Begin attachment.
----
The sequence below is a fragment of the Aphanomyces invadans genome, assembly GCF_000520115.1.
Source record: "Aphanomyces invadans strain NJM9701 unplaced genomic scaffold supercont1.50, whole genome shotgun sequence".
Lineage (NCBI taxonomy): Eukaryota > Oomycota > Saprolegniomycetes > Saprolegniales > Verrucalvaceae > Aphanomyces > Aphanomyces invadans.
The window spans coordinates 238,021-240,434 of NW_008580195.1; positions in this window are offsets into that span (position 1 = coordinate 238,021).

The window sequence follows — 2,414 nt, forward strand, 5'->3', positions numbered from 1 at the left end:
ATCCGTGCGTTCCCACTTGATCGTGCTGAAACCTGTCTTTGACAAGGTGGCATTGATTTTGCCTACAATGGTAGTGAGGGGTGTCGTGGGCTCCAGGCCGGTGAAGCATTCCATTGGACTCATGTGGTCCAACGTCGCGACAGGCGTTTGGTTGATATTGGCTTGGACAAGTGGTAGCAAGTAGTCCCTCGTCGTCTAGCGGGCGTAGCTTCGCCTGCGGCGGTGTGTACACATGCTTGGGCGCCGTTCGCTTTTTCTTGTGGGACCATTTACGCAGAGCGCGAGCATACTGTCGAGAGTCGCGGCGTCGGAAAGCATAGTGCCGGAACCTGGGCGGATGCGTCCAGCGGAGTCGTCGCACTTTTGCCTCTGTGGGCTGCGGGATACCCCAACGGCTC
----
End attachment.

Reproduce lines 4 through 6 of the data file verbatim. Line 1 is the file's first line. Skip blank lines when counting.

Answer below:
The window spans coordinates 238,021-240,434 of NW_008580195.1; positions in this window are offsets into that span (position 1 = coordinate 238,021).

The window sequence follows — 2,414 nt, forward strand, 5'->3', positions numbered from 1 at the left end:
ATCCGTGCGTTCCCACTTGATCGTGCTGAAACCTGTCTTTGACAAGGTGGCATTGATTTTGCCTACAATGGTAGTGAGGGGTGTCGTGGGCTCCAGGCCGGTGAAGCATTCCATTGGACTCATGTGGTCCAACGTCGCGACAGGCGTTTGGTTGATATTGGCTTGGACAAGTGGTAGCAAGTAGTCCCTCGTCGTCTAGCGGGCGTAGCTTCGCCTGCGGCGGTGTGTACACATGCTTGGGCGCCGTTCGCTTTTTCTTGTGGGACCATTTACGCAGAGCGCGAGCATACTGTCGAGAGTCGCGGCGTCGGAAAGCATAGTGCCGGAACCTGGGCGGATGCGTCCAGCGGAGTCGTCGCACTTTTGCCTCTGTGGGCTGCGGGATACCCCAACGGCTC